When a client asks if they should invest in gold I tell them it may not be a bad idea, but they have to understand it is not a place to put all of their investments, perhaps a portion and not more than 10 or 15 percent. Gold does not pay a dividend. I also tell them to keep in mind, not only does it make a difference when they buy but also when they sell. Selling right is just as important as buying right.
In addition, if you're going to purchase gold because of fears of a worldwide economic problem, keep the physical gold and store it someplace where you can retrieve. I had a client who bought gold in his IRA and specifically for the thought there was a worldwide economic collapse coming.
He purchased physical gold and it was being stored in another state; he had a warehouse receipt. My questions were, “If the economy collapses, where will you go to get your gold? How will you get to the warehouse? Can you even tell me where this warehouse is? How will you get into the warehouse to get your gold, and then how would you transport it safely to where you want to live?” That never occurred to him and he had no answers. I recommend owning the physical gold and storing it someplace where it is accessible.
The end goal may not be a bad investment but like anything else, there are benefits and downfalls. There are always gold stocks and funds if one wants to simply play the value fluctuations. --William H. Black, CLU, ChFC, with W. H. Black & Co. in Winter Park, Fla.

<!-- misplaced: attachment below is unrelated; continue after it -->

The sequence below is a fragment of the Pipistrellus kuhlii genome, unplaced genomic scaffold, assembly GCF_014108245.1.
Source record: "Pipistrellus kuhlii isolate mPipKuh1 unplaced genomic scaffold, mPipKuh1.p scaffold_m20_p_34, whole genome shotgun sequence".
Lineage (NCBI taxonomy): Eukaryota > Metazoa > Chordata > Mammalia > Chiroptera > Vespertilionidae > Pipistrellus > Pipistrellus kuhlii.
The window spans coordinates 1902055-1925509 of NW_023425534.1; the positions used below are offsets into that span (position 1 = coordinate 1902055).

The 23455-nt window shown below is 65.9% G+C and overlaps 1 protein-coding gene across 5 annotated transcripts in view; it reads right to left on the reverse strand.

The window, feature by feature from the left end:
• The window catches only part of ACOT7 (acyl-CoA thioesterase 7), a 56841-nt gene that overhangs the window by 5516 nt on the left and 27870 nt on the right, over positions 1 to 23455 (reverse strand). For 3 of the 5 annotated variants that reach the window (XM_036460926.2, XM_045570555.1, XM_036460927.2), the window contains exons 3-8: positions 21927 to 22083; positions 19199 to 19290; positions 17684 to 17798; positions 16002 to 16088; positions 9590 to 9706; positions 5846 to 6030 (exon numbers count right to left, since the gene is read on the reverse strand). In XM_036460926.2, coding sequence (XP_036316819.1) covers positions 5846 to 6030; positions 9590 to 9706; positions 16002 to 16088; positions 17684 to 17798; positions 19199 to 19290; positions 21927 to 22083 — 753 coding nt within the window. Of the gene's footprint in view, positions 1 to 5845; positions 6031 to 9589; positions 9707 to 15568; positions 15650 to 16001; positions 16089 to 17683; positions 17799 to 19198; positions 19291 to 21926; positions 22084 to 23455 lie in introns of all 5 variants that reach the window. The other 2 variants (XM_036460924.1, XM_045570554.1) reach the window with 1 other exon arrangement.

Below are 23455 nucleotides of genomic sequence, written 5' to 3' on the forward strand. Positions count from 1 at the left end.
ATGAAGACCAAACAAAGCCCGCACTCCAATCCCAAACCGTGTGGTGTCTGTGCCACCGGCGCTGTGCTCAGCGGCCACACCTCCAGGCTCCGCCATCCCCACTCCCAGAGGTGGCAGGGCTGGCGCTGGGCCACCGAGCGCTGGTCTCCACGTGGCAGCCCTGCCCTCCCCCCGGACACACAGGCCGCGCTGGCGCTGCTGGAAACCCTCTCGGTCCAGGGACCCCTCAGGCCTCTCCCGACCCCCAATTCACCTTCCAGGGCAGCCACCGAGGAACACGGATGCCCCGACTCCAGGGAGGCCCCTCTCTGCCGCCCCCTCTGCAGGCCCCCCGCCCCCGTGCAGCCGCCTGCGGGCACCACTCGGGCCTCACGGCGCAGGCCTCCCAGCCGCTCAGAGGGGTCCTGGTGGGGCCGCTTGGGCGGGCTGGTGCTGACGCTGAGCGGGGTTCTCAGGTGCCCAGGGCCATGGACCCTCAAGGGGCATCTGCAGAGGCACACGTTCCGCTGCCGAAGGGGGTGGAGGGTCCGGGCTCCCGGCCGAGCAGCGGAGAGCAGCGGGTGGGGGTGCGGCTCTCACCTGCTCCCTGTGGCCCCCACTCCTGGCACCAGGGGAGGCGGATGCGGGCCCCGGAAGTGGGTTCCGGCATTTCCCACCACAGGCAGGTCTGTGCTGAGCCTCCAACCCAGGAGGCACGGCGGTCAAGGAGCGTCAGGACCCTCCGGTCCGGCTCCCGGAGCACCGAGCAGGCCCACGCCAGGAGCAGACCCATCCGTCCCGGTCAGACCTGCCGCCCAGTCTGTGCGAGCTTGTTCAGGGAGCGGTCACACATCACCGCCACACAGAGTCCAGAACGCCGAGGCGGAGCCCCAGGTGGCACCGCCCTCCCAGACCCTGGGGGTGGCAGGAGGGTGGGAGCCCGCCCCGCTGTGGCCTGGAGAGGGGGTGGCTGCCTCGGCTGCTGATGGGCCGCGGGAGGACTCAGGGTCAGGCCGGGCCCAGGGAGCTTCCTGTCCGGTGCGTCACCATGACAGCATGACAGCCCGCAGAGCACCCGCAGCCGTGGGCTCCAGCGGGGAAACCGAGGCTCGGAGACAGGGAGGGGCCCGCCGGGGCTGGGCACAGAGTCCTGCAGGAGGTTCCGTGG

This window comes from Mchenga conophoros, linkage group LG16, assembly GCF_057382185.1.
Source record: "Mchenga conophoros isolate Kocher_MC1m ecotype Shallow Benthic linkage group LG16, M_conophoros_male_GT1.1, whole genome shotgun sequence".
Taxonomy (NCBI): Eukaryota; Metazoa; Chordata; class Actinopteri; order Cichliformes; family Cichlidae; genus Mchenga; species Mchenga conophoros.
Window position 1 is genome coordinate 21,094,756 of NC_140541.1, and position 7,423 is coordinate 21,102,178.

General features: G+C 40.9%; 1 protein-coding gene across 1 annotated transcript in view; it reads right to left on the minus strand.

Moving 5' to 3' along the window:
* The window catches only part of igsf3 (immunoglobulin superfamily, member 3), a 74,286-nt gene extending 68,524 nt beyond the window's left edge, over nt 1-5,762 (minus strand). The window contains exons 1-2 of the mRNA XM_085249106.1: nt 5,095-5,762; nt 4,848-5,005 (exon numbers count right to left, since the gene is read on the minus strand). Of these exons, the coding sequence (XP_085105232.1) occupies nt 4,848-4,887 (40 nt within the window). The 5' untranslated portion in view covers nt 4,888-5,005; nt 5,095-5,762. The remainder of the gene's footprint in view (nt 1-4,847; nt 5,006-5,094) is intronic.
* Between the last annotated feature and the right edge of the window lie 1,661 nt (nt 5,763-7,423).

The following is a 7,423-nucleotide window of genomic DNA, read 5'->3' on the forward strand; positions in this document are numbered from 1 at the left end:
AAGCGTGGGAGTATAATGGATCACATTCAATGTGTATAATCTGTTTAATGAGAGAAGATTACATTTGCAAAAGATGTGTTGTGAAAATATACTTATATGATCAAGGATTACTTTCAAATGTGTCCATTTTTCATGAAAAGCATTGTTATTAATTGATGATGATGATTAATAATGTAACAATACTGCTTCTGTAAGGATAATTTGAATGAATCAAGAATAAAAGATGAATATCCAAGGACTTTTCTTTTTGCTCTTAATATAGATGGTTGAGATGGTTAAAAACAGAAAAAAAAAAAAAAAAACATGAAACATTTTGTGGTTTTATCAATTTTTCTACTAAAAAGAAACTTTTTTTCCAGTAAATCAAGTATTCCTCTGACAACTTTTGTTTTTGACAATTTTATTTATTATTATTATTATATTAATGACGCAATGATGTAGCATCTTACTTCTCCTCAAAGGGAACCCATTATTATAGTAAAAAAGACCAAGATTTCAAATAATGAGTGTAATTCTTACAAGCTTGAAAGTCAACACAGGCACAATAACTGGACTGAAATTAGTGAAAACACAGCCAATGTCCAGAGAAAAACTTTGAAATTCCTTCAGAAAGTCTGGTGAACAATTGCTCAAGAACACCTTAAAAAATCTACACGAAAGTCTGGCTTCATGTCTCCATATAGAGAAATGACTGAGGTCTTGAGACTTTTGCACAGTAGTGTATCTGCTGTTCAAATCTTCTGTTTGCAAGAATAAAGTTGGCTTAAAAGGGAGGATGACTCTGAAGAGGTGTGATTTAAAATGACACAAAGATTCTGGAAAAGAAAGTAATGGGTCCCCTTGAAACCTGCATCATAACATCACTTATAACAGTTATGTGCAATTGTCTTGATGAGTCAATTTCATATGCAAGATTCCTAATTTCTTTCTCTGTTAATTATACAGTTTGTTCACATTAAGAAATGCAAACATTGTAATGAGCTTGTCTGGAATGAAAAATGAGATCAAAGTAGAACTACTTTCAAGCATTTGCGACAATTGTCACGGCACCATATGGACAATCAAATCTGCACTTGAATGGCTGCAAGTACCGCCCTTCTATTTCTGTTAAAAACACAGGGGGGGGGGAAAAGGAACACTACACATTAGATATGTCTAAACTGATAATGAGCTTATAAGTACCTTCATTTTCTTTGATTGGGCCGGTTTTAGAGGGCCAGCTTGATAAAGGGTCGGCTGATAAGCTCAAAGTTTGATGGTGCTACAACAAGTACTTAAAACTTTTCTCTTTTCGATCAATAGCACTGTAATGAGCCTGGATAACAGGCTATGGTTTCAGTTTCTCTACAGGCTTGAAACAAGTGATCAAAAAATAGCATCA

Having the benefit of being in this business since 1971, I remember the run up in gold prices in the late 70's and early 80's. As a result, I pulled together a study, showing the prices of gold going back to 1833. As you will notice, the average price per ounce began to drastically increase just prior to the 1974 oil embargo, and topped out at $612 in 1980. After that, the prices came down and stayed pretty much flat until they began escalating again in 2002. I ask the client the following question: “Are you okay, because it looks like we are at the top of the market, if your investment in gold goes down and stays down for 20 years?”
That is a point that I make with a client who wants to put a significant amount of their assets into gold.
I also point out that the price of gold is as high as it has ever been. Therefore, it is important to understand that they are going against the adage that you “buy low and sell high.”
I point out, too, that gold should be considered as "insurance" against the failure of their other assets. The fact that they are buying high leaves a distinct possibility that they may be selling low, or that the value may go down and stay down as it has in the past. It's not necessarily bad or good, it's just how they feel about what position they want gold to take as part of their overall portfolio. This usually leads to a conversation about what they really think about gold and what position they want it to have in their portfolio, rather than having them respond/react to a newspaper article/television program/other news media hype that has occurred with respect to gold as an investment. --Wayne D. Minich, CLU, ChFC, is the founder of Applied Financial Concepts, Inc.